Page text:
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Re: Greetings from beyond the south!

On Wed, 2003-06-11 at 20:37, Gabriel Piñeiro wrote:
> I think 
> that some kind of tool based on mysql databases, and every languague needed 
> (such as php) to help that usage. This way, u said: "it's free, do this n'use 
> it in the explorer". 

Here are some Web-based packages using PHP that are on the list to be
evaluated for inclusion in Debian-Lex:

* Etude <http://sourceforge.net/projects/etude/>
* Mozart <http://mozart.sourceforge.net>
* Law Office <http://sourceforge.net/projects/lawoffice/>

I agree that since OpenOffice.org and Mozilla are cross-platform, and
since it is anticipated we will have a back-end database that is
accessible through ODBC on Windows, you can migrate people gradually off
Microsoft Windows by using dual-platform client-server applications.

> But I go further: through the web, as far as each Buffet could have their own 
> "soft" to manage "their stuff", we need to fund this project with some money: 
> and here I thought that something that could be useful is selling some 
> services, but at very, VERY LOW rates, in order to provide a custom-country 
> soft, so this way u could give laws, cases, customized & automatized 
> processes based on local laws (consulting a db or in a easy to install 
> module), and of course, the chance of check the "world databases" (managed by 
> each chapter of the project): so any lawyer in the argentinean project could 
> check the laws in the australian project, and the cases from France if they 
> need it. But the basic day to day lawyer's office soft must be free. 

I agree that we want to be able to make money out of Debian-Lex (either
by using it or as consultants installing and configuring it), however I
think it is important that the results of internationalisation and
localisation efforts are freely contributed back to the project.  If
someone wants to pay you to customise the software, try to convince them
to allow you to open source your work, as this benefits everyone.

> PD: How could I collaborate in this project?

Lots of ways, see our mailing list archives for some ideas.  Maybe you
could install the three packages mentioned above and work out whether
any of them are worth packaging (and translating), since I have only
briefly looked at them so far and I am a Perl person not a PHP person.

I have been a bit snowed under during the last week but the first major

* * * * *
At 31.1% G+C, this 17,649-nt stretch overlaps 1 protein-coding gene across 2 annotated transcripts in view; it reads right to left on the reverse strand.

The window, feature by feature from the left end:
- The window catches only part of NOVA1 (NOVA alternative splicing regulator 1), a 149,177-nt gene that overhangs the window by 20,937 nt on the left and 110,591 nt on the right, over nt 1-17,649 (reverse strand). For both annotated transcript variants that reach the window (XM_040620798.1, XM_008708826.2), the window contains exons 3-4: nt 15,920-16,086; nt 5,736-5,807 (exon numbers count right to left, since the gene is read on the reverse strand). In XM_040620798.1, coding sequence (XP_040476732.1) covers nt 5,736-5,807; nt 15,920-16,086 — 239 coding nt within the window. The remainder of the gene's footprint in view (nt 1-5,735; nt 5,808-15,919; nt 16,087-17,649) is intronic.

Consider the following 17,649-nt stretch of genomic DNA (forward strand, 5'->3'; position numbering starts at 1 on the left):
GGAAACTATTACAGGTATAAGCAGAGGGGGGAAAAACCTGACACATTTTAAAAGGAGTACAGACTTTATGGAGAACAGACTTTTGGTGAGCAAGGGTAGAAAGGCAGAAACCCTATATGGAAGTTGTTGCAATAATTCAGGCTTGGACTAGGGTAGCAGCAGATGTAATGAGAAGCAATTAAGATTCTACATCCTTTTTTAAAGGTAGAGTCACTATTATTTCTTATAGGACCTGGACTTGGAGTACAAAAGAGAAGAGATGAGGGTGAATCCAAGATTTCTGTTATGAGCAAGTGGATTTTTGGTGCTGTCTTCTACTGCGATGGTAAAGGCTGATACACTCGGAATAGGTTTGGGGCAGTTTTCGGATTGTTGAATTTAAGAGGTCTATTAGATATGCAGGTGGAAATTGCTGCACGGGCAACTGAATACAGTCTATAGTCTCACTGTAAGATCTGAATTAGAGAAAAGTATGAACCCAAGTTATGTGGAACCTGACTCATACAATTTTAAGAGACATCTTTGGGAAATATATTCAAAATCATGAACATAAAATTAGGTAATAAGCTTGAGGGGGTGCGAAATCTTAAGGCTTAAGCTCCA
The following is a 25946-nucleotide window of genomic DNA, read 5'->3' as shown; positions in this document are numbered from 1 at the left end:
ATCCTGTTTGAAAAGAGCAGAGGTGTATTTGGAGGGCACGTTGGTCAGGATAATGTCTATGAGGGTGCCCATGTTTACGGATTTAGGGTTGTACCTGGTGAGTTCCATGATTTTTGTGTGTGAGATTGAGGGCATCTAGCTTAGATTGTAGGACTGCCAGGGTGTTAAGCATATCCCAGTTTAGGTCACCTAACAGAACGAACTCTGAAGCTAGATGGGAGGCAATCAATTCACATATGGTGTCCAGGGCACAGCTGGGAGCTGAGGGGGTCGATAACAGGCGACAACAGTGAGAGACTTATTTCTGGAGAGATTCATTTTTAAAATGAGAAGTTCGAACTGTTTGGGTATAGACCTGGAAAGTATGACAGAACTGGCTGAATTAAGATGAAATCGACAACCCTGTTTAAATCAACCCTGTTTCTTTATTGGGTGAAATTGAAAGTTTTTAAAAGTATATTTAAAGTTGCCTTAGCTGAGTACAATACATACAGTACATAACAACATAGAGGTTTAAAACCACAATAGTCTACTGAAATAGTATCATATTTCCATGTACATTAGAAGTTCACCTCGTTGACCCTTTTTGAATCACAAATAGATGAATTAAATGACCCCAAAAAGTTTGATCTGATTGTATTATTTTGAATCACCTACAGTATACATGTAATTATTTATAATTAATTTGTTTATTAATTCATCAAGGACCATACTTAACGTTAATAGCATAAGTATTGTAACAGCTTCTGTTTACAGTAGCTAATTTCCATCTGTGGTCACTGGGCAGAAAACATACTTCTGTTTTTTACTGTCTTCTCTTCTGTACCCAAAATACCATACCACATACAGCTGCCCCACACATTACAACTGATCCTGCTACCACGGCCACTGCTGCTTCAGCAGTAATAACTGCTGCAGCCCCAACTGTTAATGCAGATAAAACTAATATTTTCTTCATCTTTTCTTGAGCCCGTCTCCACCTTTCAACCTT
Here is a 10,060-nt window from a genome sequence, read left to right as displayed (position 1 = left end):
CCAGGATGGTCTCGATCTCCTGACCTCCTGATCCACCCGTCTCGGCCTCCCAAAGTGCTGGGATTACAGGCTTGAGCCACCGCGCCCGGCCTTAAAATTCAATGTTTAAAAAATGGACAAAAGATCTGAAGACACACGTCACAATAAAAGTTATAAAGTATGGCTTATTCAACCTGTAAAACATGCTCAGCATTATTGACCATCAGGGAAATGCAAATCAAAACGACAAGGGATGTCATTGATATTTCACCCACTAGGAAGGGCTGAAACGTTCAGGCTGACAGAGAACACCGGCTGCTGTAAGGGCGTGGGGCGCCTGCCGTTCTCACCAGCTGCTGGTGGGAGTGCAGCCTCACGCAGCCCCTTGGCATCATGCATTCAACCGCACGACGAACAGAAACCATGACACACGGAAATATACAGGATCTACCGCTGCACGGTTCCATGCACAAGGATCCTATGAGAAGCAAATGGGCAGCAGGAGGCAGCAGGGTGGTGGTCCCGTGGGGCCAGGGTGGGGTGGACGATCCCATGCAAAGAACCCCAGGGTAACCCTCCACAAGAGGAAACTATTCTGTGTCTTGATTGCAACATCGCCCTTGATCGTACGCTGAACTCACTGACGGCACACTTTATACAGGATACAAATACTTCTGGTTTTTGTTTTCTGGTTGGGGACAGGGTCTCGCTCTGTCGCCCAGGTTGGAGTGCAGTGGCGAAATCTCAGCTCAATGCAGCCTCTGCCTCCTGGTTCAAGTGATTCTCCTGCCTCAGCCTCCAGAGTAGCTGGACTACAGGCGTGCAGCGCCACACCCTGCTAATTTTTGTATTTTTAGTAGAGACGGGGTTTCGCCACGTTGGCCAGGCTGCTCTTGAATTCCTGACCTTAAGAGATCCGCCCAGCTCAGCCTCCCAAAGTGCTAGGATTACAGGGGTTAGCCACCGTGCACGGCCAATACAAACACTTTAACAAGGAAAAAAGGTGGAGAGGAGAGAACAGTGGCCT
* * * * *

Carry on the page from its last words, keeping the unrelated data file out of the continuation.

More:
task (which I intend to do myself, but offers are welcome) is to create
the basic package and task that will form the building blocks of
Debian-Lex.  This basic package is called lex-common which will:

* add custom tags (keywords) to the package tags database
* allow you to specify the users of the Debian-Lex system
* have a dependency on tagcoll (the package tags program)
* have a front end for users to browse other packages to install

The task (which is just a bug report against the tasksel package) will:

* depend on lex-common
* make it easy to install Debian-Lex with just a single selection
* bootstrap the next stage of installation, which will probably
  be a tags browser allowing selection of packages using package tags 

There are three other packages that will need to come next:

* lex-doc which will be a documentation package 
* lex-schema which will be some database tables
* subproject-common-dev which will make it easy to package new software
  for Debian-Lex and other subprojects

I have already filed a bug against debtags to ask them to add some new
package tags (keywords) that we will use to describe our packages
(although predominantly we will define our own keywords which will be
distributed in the lex-common package).

If anyone either doesn't understand (I know there are some
Debian-newbies on this list) or disagrees with or wants to help out with
the plan that I have outlined above, just say so.

JEREMY MALCOLM <Jeremy@Malcolm.id.au> Personal: http://www.malcolm.id.au
Providing online networks of Australian lawyers (http://www.ilaw.com.au)
and Linux experts (http://www.linuxconsultants.com.au) for instant help!
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